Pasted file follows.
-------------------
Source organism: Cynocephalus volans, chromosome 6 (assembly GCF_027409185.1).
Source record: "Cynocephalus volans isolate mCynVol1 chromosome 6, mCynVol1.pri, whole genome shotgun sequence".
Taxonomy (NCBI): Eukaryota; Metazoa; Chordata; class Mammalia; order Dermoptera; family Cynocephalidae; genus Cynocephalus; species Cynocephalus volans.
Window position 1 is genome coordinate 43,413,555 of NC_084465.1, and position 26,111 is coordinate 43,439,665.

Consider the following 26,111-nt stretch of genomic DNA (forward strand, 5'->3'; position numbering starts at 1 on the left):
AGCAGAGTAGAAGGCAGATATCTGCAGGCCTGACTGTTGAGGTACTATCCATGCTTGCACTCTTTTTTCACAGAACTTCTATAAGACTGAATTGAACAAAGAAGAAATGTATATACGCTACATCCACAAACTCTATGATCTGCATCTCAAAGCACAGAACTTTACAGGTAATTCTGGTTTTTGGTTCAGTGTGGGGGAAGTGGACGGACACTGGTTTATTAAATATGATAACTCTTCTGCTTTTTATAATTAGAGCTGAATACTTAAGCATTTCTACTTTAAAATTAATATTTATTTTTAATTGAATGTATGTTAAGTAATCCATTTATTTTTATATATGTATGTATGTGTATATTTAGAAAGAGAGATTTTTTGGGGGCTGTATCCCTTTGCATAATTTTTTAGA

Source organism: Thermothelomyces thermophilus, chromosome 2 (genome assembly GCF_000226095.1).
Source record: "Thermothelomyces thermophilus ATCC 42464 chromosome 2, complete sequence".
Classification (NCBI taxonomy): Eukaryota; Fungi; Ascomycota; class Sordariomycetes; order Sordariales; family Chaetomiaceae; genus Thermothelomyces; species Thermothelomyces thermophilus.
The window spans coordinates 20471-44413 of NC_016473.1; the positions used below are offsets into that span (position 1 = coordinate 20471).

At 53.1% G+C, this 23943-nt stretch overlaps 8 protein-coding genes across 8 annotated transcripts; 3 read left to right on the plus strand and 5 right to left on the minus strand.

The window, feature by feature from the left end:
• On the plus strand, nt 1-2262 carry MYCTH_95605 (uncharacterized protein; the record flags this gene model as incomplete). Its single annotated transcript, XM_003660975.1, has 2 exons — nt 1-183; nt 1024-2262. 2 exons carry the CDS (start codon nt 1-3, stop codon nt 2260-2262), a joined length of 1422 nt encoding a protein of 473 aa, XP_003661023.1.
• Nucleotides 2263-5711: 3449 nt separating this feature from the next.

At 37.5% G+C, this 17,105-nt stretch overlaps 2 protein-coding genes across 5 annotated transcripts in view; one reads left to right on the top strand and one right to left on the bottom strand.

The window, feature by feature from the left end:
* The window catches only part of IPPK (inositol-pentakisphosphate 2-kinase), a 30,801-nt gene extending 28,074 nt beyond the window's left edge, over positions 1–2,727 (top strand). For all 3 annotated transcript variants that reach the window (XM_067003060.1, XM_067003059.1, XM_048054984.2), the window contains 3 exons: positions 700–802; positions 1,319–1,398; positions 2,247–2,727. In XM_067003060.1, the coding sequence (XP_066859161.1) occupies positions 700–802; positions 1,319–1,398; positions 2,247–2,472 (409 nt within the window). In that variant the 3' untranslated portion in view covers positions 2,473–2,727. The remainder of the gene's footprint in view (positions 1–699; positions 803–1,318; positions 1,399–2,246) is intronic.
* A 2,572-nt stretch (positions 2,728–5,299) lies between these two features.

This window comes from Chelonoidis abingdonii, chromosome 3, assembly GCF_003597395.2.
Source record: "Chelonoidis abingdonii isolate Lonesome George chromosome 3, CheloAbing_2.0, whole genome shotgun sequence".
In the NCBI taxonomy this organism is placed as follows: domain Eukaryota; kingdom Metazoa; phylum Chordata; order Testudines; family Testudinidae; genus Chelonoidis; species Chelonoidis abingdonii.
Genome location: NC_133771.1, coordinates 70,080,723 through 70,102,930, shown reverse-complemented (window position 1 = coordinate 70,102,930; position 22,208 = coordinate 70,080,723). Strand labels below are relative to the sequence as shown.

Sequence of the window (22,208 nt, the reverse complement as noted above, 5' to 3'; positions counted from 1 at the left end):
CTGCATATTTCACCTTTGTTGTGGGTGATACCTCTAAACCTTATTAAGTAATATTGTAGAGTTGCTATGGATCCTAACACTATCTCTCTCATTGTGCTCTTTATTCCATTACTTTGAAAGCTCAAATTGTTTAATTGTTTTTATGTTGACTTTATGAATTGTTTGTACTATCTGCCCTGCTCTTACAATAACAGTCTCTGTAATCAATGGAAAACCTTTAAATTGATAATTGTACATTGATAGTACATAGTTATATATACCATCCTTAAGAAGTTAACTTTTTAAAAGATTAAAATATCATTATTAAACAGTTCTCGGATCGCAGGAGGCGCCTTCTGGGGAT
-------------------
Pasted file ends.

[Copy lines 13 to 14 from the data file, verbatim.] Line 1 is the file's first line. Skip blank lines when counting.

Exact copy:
• On the plus strand, nt 1-2262 carry MYCTH_95605 (uncharacterized protein; the record flags this gene model as incomplete). Its single annotated transcript, XM_003660975.1, has 2 exons — nt 1-183; nt 1024-2262. 2 exons carry the CDS (start codon nt 1-3, stop codon nt 2260-2262), a joined length of 1422 nt encoding a protein of 473 aa, XP_003661023.1.
• Nucleotides 2263-5711: 3449 nt separating this feature from the next.